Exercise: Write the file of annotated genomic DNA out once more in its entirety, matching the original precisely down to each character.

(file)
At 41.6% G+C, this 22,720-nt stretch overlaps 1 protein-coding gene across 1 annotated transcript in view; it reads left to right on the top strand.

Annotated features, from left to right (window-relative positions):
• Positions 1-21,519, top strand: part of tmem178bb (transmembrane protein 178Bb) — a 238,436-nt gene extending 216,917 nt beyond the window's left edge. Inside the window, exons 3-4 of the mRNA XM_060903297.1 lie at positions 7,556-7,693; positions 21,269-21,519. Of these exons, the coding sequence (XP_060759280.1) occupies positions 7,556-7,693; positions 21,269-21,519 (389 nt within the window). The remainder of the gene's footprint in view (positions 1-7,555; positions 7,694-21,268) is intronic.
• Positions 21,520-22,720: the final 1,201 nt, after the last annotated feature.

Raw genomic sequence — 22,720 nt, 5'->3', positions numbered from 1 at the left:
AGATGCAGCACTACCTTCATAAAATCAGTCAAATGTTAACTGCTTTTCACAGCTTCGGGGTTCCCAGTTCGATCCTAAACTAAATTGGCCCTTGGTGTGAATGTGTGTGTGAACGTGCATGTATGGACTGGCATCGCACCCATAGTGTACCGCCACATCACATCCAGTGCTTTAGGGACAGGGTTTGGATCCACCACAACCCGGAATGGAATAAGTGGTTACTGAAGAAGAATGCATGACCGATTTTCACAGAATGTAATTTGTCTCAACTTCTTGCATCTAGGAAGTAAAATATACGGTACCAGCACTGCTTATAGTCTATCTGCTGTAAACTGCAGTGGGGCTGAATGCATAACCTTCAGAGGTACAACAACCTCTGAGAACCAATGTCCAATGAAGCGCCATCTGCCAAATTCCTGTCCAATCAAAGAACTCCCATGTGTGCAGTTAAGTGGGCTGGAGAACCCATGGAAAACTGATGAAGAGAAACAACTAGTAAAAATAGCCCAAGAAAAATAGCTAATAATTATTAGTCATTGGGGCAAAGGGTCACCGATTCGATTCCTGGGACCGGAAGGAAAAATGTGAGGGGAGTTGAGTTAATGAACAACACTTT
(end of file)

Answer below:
At 41.6% G+C, this 22,720-nt stretch overlaps 1 protein-coding gene across 1 annotated transcript in view; it reads left to right on the top strand.

Annotated features, from left to right (window-relative positions):
• Positions 1-21,519, top strand: part of tmem178bb (transmembrane protein 178Bb) — a 238,436-nt gene extending 216,917 nt beyond the window's left edge. Inside the window, exons 3-4 of the mRNA XM_060903297.1 lie at positions 7,556-7,693; positions 21,269-21,519. Of these exons, the coding sequence (XP_060759280.1) occupies positions 7,556-7,693; positions 21,269-21,519 (389 nt within the window). The remainder of the gene's footprint in view (positions 1-7,555; positions 7,694-21,268) is intronic.
• Positions 21,520-22,720: the final 1,201 nt, after the last annotated feature.

Raw genomic sequence — 22,720 nt, 5'->3', positions numbered from 1 at the left:
AGATGCAGCACTACCTTCATAAAATCAGTCAAATGTTAACTGCTTTTCACAGCTTCGGGGTTCCCAGTTCGATCCTAAACTAAATTGGCCCTTGGTGTGAATGTGTGTGTGAACGTGCATGTATGGACTGGCATCGCACCCATAGTGTACCGCCACATCACATCCAGTGCTTTAGGGACAGGGTTTGGATCCACCACAACCCGGAATGGAATAAGTGGTTACTGAAGAAGAATGCATGACCGATTTTCACAGAATGTAATTTGTCTCAACTTCTTGCATCTAGGAAGTAAAATATACGGTACCAGCACTGCTTATAGTCTATCTGCTGTAAACTGCAGTGGGGCTGAATGCATAACCTTCAGAGGTACAACAACCTCTGAGAACCAATGTCCAATGAAGCGCCATCTGCCAAATTCCTGTCCAATCAAAGAACTCCCATGTGTGCAGTTAAGTGGGCTGGAGAACCCATGGAAAACTGATGAAGAGAAACAACTAGTAAAAATAGCCCAAGAAAAATAGCTAATAATTATTAGTCATTGGGGCAAAGGGTCACCGATTCGATTCCTGGGACCGGAAGGAAAAATGTGAGGGGAGTTGAGTTAATGAACAACACTTT